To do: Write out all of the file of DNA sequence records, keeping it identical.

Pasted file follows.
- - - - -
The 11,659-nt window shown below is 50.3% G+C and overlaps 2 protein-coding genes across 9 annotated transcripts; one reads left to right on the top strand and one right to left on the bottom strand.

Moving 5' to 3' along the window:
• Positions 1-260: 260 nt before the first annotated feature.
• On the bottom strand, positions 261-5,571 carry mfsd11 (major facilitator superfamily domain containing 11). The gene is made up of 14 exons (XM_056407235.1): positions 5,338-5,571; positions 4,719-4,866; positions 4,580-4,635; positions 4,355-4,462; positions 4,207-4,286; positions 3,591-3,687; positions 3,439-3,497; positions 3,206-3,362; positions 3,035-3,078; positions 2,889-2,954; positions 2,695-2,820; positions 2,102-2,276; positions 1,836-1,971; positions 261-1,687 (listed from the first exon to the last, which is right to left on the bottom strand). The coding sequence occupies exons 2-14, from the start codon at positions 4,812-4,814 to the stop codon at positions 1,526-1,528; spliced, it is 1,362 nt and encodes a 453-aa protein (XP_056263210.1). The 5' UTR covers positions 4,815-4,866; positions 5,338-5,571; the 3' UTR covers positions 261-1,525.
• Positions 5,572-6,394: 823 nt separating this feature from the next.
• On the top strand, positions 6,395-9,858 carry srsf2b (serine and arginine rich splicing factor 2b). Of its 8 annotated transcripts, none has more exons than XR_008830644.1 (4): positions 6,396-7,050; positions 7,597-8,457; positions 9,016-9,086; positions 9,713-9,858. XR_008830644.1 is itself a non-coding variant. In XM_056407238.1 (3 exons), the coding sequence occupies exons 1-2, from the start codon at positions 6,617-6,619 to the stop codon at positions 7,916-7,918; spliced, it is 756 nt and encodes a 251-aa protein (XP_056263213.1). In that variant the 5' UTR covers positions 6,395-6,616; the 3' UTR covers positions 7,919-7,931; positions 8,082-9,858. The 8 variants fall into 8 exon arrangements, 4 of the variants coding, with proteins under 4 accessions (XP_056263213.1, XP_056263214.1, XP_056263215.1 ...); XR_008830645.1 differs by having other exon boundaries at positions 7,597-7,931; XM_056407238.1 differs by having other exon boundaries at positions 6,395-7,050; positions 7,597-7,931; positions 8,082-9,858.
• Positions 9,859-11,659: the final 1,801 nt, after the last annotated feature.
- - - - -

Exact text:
The 11,659-nt window shown below is 50.3% G+C and overlaps 2 protein-coding genes across 9 annotated transcripts; one reads left to right on the top strand and one right to left on the bottom strand.

Moving 5' to 3' along the window:
• Positions 1-260: 260 nt before the first annotated feature.
• On the bottom strand, positions 261-5,571 carry mfsd11 (major facilitator superfamily domain containing 11). The gene is made up of 14 exons (XM_056407235.1): positions 5,338-5,571; positions 4,719-4,866; positions 4,580-4,635; positions 4,355-4,462; positions 4,207-4,286; positions 3,591-3,687; positions 3,439-3,497; positions 3,206-3,362; positions 3,035-3,078; positions 2,889-2,954; positions 2,695-2,820; positions 2,102-2,276; positions 1,836-1,971; positions 261-1,687 (listed from the first exon to the last, which is right to left on the bottom strand). The coding sequence occupies exons 2-14, from the start codon at positions 4,812-4,814 to the stop codon at positions 1,526-1,528; spliced, it is 1,362 nt and encodes a 453-aa protein (XP_056263210.1). The 5' UTR covers positions 4,815-4,866; positions 5,338-5,571; the 3' UTR covers positions 261-1,525.
• Positions 5,572-6,394: 823 nt separating this feature from the next.
• On the top strand, positions 6,395-9,858 carry srsf2b (serine and arginine rich splicing factor 2b). Of its 8 annotated transcripts, none has more exons than XR_008830644.1 (4): positions 6,396-7,050; positions 7,597-8,457; positions 9,016-9,086; positions 9,713-9,858. XR_008830644.1 is itself a non-coding variant. In XM_056407238.1 (3 exons), the coding sequence occupies exons 1-2, from the start codon at positions 6,617-6,619 to the stop codon at positions 7,916-7,918; spliced, it is 756 nt and encodes a 251-aa protein (XP_056263213.1). In that variant the 5' UTR covers positions 6,395-6,616; the 3' UTR covers positions 7,919-7,931; positions 8,082-9,858. The 8 variants fall into 8 exon arrangements, 4 of the variants coding, with proteins under 4 accessions (XP_056263213.1, XP_056263214.1, XP_056263215.1 ...); XR_008830645.1 differs by having other exon boundaries at positions 7,597-7,931; XM_056407238.1 differs by having other exon boundaries at positions 6,395-7,050; positions 7,597-7,931; positions 8,082-9,858.
• Positions 9,859-11,659: the final 1,801 nt, after the last annotated feature.